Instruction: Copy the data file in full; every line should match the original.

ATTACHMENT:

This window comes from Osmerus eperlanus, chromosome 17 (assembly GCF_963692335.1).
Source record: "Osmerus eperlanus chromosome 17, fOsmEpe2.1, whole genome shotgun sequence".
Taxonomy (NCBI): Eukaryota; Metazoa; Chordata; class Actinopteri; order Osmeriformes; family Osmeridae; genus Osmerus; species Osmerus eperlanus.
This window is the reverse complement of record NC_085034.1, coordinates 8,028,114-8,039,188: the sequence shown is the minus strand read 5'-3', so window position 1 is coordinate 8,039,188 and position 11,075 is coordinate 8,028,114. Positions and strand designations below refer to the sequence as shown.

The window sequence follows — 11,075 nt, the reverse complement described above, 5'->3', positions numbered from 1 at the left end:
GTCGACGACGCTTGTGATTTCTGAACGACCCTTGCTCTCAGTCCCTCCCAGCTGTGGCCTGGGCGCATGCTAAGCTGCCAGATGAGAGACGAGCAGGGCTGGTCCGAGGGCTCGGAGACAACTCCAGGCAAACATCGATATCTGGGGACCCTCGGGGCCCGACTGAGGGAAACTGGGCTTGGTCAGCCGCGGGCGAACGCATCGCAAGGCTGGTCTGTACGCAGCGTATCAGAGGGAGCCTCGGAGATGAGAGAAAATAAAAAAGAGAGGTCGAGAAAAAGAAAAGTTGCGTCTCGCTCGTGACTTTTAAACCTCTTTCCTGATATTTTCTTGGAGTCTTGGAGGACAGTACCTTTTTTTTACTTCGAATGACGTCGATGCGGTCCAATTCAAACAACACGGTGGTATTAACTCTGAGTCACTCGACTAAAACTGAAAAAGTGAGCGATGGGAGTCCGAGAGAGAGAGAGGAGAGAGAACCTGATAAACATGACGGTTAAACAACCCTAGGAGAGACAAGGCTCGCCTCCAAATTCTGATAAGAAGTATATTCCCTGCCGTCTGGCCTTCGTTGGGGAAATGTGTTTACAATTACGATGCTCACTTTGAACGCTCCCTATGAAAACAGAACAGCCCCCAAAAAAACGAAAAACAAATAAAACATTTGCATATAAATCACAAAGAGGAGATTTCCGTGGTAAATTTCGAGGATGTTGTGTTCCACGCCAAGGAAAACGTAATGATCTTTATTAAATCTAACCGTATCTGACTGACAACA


This window comes from Osmerus eperlanus, chromosome 17 (assembly GCF_963692335.1).
Source record: "Osmerus eperlanus chromosome 17, fOsmEpe2.1, whole genome shotgun sequence".
Taxonomy (NCBI): Eukaryota; Metazoa; Chordata; class Actinopteri; order Osmeriformes; family Osmeridae; genus Osmerus; species Osmerus eperlanus.
This window is the reverse complement of record NC_085034.1, coordinates 8,028,114-8,039,188: the sequence shown is the minus strand read 5'-3', so window position 1 is coordinate 8,039,188 and position 11,075 is coordinate 8,028,114. Positions and strand designations below refer to the sequence as shown.

The window sequence follows — 11,075 nt, the reverse complement described above, 5'->3', positions numbered from 1 at the left end:
GTCGACGACGCTTGTGATTTCTGAACGACCCTTGCTCTCAGTCCCTCCCAGCTGTGGCCTGGGCGCATGCTAAGCTGCCAGATGAGAGACGAGCAGGGCTGGTCCGAGGGCTCGGAGACAACTCCAGGCAAACATCGATATCTGGGGACCCTCGGGGCCCGACTGAGGGAAACTGGGCTTGGTCAGCCGCGGGCGAACGCATCGCAAGGCTGGTCTGTACGCAGCGTATCAGAGGGAGCCTCGGAGATGAGAGAAAATAAAAAAGAGAGGTCGAGAAAAAGAAAAGTTGCGTCTCGCTCGTGACTTTTAAACCTCTTTCCTGATATTTTCTTGGAGTCTTGGAGGACAGTACCTTTTTTTTACTTCGAATGACGTCGATGCGGTCCAATTCAAACAACACGGTGGTATTAACTCTGAGTCACTCGACTAAAACTGAAAAAGTGAGCGATGGGAGTCCGAGAGAGAGAGAGGAGAGAGAACCTGATAAACATGACGGTTAAACAACCCTAGGAGAGACAAGGCTCGCCTCCAAATTCTGATAAGAAGTATATTCCCTGCCGTCTGGCCTTCGTTGGGGAAATGTGTTTACAATTACGATGCTCACTTTGAACGCTCCCTATGAAAACAGAACAGCCCCCAAAAAAACGAAAAACAAATAAAACATTTGCATATAAATCACAAAGAGGAGATTTCCGTGGTAAATTTCGAGGATGTTGTGTTCCACGCCAAGGAAAACGTAATGATCTTTATTAAATCTAACCGTATCTGACTGACAACA